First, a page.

Please remember to mark the replies as answers if they help and un-mark them if they provide no help. If you have feedback for TechNet Subscriber Support, contact tnmff@microsoft.com.

    Tuesday, March 08, 2016 6:31 AM
    Moderator
  • Hi Ed,

    The spooler will never remove the server names from

    HKEY_LOCAL_MACHINE\SOFTWARE\Microsoft\Windows NT\CurrentVersion\Print\Providers\Client Side Rendering Print Provider\Servers\

    If there were any logged on users that ever had an entry to a removed printer and had not logged back onto the machine since the GPO update, the printers at the above location would never complete clean up.

    I had never known about HKEY_LOCAL_MACHINE\SYSTEM\ControlSet\Hardware Profiles\0001\System\CurrentControlSet\Control\Print\Printers

    If nothing gets cleaned up there then most likely neither did the team who used to work on this.


    Alan Morris formerly with Windows Printing Team

    Thursday, March 10, 2016 4:00 AM
    Answerer

All replies

  • Hi,

    Thanks for your post.

    Previous you have deployed printers via GPO, now you have deleted these printers, but these printers still show up on users' PC. By default, users’ printers connection registry key at HKEY_CURRENT_USER\Printers\Connections, so we can delete the printer connection registry to have a test.

    a. In my test, the printer server is 244341m2(Win2K8R2 server), and the test client is 244341m4(Windows 7), I have deployed a printer named HP Color LaserJet CP6015 PCL6 via group policy(Per User). When a test user user3 logon to 244341m4, then the printer is deployed automatically, and the connection is under HKEY_CURRENT_USER\Printers\Connections\,,244341m2, HP Color LaserJet CP6015 PCL6, so here we can use group policy to delete the printers which you would like to delete.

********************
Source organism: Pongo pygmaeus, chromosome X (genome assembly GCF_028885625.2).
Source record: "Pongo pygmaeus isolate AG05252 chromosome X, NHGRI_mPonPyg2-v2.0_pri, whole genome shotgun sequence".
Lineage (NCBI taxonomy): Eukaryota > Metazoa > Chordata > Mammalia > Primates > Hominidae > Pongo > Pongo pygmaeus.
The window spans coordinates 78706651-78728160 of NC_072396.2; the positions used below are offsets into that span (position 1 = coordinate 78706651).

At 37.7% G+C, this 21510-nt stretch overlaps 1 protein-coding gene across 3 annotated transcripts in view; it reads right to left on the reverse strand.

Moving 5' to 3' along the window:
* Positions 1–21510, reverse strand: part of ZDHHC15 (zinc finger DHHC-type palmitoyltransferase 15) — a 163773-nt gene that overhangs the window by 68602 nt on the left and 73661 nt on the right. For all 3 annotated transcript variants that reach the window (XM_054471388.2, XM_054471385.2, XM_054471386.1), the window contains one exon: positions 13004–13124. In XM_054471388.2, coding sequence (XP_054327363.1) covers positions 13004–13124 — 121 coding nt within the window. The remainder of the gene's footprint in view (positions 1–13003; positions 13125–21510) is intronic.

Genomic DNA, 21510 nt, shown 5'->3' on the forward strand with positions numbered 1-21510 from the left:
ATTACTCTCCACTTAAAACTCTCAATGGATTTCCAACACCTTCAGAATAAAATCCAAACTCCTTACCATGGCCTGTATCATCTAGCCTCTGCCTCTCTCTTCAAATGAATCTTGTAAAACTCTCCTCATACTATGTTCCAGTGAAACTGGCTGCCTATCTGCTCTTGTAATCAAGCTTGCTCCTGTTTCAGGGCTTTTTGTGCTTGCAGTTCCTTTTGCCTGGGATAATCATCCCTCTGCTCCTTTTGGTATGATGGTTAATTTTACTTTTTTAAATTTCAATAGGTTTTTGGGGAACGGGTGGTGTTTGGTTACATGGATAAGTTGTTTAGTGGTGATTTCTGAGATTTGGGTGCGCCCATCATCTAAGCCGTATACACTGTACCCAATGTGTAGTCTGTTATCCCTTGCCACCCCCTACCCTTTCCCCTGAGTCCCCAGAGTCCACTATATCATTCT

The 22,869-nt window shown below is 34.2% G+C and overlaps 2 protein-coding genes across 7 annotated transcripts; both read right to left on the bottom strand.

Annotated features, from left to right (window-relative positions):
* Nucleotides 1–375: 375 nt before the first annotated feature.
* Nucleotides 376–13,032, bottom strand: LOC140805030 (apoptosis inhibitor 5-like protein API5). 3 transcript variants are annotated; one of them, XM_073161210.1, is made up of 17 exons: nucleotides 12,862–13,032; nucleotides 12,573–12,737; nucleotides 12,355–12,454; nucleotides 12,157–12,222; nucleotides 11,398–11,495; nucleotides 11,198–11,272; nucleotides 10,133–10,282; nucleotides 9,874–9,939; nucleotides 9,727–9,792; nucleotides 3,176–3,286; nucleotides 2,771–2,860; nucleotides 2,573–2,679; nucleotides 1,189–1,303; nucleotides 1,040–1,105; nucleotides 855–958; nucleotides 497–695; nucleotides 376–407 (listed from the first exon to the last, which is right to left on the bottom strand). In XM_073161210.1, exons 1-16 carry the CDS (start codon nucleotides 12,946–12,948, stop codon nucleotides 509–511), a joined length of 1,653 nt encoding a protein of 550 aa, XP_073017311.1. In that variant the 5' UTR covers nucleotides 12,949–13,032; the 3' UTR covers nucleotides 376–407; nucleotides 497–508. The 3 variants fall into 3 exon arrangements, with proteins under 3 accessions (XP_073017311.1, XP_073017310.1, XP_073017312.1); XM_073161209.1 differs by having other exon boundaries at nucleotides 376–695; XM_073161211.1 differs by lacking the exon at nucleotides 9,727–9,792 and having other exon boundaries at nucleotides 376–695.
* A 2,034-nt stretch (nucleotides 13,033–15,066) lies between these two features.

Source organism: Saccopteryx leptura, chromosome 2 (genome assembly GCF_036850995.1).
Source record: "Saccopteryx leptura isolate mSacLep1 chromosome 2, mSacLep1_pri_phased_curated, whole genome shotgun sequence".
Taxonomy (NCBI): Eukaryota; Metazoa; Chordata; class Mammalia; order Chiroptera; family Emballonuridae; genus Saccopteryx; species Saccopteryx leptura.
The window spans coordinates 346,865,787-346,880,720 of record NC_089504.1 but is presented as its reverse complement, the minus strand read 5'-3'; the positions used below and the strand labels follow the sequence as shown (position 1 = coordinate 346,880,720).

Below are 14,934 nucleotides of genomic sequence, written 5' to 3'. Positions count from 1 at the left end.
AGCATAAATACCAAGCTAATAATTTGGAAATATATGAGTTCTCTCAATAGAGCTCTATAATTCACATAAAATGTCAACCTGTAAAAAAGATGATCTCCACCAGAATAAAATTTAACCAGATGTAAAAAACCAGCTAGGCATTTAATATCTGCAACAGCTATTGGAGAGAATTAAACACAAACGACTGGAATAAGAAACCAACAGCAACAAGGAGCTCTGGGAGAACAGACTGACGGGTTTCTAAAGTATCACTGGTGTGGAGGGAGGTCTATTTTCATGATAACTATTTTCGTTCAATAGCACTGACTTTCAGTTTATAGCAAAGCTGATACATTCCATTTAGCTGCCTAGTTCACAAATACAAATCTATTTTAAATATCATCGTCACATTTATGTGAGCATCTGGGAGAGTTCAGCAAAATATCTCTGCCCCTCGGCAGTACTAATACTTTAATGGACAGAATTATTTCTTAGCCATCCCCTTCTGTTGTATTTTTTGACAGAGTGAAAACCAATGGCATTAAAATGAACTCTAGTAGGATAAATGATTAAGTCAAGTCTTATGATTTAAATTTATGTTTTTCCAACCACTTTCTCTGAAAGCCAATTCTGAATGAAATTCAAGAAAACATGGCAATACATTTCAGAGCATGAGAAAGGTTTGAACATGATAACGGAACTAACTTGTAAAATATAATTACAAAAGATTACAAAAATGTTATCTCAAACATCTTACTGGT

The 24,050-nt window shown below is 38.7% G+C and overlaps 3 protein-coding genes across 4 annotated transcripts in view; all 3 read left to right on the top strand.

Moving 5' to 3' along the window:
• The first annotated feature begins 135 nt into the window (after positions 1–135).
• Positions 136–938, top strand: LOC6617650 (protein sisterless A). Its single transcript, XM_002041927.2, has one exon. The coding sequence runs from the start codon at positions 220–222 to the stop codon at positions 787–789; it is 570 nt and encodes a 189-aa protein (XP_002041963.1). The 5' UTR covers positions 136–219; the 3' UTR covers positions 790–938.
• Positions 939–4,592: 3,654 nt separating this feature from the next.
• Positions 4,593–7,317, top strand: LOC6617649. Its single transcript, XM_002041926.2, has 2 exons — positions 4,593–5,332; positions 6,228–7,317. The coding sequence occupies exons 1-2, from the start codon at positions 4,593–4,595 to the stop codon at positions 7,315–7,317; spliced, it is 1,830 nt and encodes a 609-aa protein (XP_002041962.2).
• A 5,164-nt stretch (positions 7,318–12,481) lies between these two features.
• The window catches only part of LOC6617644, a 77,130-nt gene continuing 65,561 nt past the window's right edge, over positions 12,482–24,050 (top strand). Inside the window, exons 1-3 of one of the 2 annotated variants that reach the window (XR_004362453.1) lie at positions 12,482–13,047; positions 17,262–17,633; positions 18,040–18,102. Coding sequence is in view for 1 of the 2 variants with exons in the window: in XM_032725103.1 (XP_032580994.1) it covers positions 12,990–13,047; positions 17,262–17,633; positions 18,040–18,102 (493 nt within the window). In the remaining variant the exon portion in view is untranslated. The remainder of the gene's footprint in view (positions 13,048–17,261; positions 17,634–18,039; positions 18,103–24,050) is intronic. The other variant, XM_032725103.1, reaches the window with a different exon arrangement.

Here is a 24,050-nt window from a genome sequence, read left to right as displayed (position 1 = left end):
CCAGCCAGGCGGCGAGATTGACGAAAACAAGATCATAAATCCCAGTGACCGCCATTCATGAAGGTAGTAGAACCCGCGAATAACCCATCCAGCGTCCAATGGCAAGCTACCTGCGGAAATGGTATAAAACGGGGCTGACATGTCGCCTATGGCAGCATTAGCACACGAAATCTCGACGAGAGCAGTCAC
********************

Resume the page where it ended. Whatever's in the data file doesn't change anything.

b. Logon to your domain controller server, type gpmc.msc in the Run search box to open the group policy management.

    c. Right click the GPO which you want to apply to the users, and click Edit.

    d. Locate to User Configuration\Preferences\Windows Settings\Registry, right click Registry, click New-Registry Item.

    e. In Action item, please select Delete, select HKEY_CURRENT_USER in Hive Item, and select HKEY_CURRENT_USER\Printers\Connections\,,244341m2, HP Color LaserJet CP6015 PCL6. If you would like to delete some printers, you may need add some policies as above.

    f. Type gpupdate /force on the domain controller server.

    g. On the client, restart the server and check whether the useless printers have deleted successfully.

    Best Regards,

    Alvin Wang


    Please remember to mark the replies as answers if they help and un-mark them if they provide no help. If you have feedback for TechNet Subscriber Support, contact tnmff@microsoft.com.

    Tuesday, March 08, 2016 6:31 AM
    Moderator
  • Hi Ed,

    The spooler will never remove the server names from

    HKEY_LOCAL_MACHINE\SOFTWARE\Microsoft\Windows NT\CurrentVersion\Print\Providers\Client Side Rendering Print Provider\Servers\

    If there were any logged on users that ever had an entry to a removed printer and had not logged back onto the machine since the GPO update, the printers at the above location would never complete clean up.

    I had never known about HKEY_LOCAL_MACHINE\SYSTEM\ControlSet\Hardware Profiles\0001\System\CurrentControlSet\Control\Print\Printers

    If nothing gets cleaned up there then most likely neither did the team who used to work on this.


    Alan Morris formerly with Windows Printing Team

    Thursday, March 10, 2016 4:00 AM
    Answerer
  • Hi,

    Just checking in to see if the information provided was helpful. Please let us know if you would like further assistance.

    Best Regards,

    Alvin Wang


    Please remember to mark the replies as answers if they help and un-mark them if they provide no help. If you have feedback for TechNet Subscriber Support, contact tnmff@microsoft.com.

    Monday, March 14, 2016 7:16 AM
    Moderator
  • These undocumented registry entries apparently clean up CSR.  CSR can also prevent you from re-adding the same printer after a profile delete and the same user logs in (EDIT:  or adds back printers taken out of group policy).  384 is seconds in hex.

    [HKEY_LOCAL_MACHINE\SOFTWARE\Microsoft\Windows NT\CurrentVersion\Print\Providers\Client Side Rendering Print Provider]
    "InactiveGuidPrinterAge"=dword:00000384
    "ActiveGuidPrinterAge"=dword:00000384
    "InactiveGuidPrinterTrim"=dword:00000384
    "RemovePrintersAtLogoff"=dword:00000001






    • Edited by JS2010 Monday, May 21, 2018 12:29 PM
    Monday, April 30, 2018 7:28 PM